Summary from Simon & Schuster's web page: "When Abbey's best friend, Kristen, vanishes at the bridge near Sleepy Hollow Cemetery, everyone else is all too quick to accept that Kristen is dead…and rumors fly that her death was no accident. Abbey goes through the motions of mourning her best friend, but privately, she refuses to believe that Kristen is really gone. Then she meets Caspian, the gorgeous and mysterious boy who shows up out of nowhere at Kristen's funeral, and keeps reappearing in Abbey's life. Caspian clearly has secrets of his own, but he's the only person who makes Abbey feel normal again...but also special.
Just when Abbey starts to feel that she might survive all this, she learns a secret that makes her question everything she thought she knew about her best friend. How could Kristen have kept silent about so much? And could this secret have led to her death? As Abbey struggles to understand Kristen's betrayal, she uncovers a frightening truth that nearly unravels her—one that will challenge her emerging love for Caspian, as well as her own sanity."
Since the book starts at her best friend's funeral, you are immediately rooting for Abbey, and hoping for her to get what she wants. I was a little choked up during the first chapter, which helped draw me into the story. That combined with the easy first person narration made it a real page turner.
I loved that Abbey's hobby was perfume making, which added olfactory elements to the writing, and her desire to open her own store felt very real to me. The hobby really fit into the story, too, not just stuck in there as a quirk to make her character more interesting. Abbey might get confused during this story, but she always knows what she wants, a trait I enjoy in a heroine.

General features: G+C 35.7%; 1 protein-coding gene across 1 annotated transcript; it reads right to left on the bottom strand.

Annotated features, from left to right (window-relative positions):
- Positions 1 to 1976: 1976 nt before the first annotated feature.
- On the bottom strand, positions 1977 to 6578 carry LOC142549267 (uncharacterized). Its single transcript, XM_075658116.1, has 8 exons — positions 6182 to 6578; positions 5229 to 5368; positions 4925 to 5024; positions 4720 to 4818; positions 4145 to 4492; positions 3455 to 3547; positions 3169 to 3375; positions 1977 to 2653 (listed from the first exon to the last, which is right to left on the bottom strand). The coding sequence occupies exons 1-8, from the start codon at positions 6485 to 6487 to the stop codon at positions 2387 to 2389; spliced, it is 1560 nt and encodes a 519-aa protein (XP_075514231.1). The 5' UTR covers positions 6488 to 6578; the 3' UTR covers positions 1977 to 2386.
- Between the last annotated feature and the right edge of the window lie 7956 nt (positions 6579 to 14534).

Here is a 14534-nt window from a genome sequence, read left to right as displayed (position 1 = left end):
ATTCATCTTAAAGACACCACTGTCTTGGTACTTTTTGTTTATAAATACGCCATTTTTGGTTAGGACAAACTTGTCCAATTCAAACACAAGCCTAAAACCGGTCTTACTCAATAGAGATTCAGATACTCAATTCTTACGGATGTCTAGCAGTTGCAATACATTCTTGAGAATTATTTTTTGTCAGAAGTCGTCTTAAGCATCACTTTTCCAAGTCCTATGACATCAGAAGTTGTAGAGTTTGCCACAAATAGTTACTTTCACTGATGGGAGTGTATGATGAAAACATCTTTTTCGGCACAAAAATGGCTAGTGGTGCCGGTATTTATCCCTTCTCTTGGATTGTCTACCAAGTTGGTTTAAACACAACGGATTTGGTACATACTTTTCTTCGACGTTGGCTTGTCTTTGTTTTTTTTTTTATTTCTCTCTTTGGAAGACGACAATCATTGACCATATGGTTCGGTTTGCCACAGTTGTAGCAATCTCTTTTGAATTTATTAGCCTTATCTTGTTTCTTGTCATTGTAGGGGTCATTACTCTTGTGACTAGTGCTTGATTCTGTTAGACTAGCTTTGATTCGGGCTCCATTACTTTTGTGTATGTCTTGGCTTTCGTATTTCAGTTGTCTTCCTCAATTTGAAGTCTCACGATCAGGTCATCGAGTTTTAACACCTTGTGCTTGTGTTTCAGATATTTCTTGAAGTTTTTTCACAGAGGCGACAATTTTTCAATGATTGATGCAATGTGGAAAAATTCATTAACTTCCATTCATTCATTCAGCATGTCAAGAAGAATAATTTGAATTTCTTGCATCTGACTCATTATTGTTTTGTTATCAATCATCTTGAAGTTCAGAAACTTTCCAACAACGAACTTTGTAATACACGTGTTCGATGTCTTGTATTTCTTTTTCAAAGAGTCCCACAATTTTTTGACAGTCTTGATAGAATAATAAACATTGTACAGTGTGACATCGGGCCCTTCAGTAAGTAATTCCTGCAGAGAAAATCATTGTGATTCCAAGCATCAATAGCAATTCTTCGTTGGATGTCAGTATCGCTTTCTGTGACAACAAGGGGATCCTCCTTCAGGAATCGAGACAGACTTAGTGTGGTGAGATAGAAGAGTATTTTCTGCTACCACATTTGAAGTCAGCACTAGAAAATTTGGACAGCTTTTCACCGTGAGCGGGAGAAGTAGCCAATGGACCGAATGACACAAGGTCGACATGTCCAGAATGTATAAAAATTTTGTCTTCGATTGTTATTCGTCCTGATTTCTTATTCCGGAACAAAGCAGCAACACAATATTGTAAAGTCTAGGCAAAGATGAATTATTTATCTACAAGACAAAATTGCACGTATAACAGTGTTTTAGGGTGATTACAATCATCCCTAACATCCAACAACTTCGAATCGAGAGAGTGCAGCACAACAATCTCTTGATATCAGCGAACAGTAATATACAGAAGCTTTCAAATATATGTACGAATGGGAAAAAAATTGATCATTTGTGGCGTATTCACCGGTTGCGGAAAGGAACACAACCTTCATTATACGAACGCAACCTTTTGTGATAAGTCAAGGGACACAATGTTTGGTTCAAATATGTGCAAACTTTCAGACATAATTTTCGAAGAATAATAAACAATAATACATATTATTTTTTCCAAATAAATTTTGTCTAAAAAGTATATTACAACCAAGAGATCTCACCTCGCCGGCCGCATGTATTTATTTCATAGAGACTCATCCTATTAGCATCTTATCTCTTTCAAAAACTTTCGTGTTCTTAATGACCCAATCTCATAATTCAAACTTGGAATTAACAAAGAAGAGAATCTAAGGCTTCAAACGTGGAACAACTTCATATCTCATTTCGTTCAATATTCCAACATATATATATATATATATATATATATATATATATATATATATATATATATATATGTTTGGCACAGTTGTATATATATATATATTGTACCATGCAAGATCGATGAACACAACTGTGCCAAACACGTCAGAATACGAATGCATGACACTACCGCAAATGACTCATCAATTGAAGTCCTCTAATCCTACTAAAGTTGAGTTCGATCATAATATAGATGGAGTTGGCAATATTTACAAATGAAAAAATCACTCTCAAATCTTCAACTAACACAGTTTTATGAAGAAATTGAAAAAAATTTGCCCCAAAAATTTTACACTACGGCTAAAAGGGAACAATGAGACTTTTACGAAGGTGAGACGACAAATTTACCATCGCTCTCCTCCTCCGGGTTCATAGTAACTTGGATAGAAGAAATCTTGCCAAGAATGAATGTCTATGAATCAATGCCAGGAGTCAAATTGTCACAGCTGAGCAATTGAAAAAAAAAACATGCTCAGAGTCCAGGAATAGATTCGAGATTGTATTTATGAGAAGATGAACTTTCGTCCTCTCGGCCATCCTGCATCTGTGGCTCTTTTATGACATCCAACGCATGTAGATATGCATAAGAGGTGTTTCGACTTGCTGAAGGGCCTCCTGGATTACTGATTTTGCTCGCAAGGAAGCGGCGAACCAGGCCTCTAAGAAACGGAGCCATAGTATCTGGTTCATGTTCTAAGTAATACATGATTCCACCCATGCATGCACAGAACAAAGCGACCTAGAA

The New England setting really helped win me over in this book-- the way it changed from summer to the crisp of fall to winter's chill, and the way the main character changed along with it. And as far as dialogue goes, Verday has it down. Especially the catty upperclassmen Abbey hears talking about her, and the mother, whose lines are so perfectly motherly-- the right mix of caring and snark. All of the dialogue with Abbey and Caspian and her friend Ben is very believable and the right mix of funny and serious.
I understand that there will be a sequel to this book, and I will certainly read it, but I felt like I needed more closure out of the first volume than I got, hence four instead of five stars. The ending just seemed to come out of nowhere to me, when I thought there'd be much more. Not to say that there weren't a number of important revelations before the end of this book, but the story just didn't satisfy me like I'd hoped since I'm technically still in the middle of it. But it sort of seemed to finish on a downer, a dark time for Abbey. I trust, however, that she will rise up in the second installment and show us all what she's made of. I know that it, too, will be a page turner. At this point I'd just settle for Abbey being happy, but I know she won't be until she finds out the truth.
“All writers are vain, selfish and lazy, and at the very bottom of their motives lies a mystery. Writing a book is a long, exhausting struggle, like a long bout of some painful illness. One would never undertake such a thing if one were not driven by some demon whom one can neither resist nor understand.” ~George Orwell
I'm a YA writer who delves into urban fantasy, paranormal and romance, and who loves reading good books almost as much as writing them.
When not writing—or working—I enjoy daydreaming, drinking tea, and walking in cemeteries. I used to spend the rest of my time checking my inbox for manuscript requests, but am now proudly represented by Rosemary Stimola, of Stimola Literary Studio.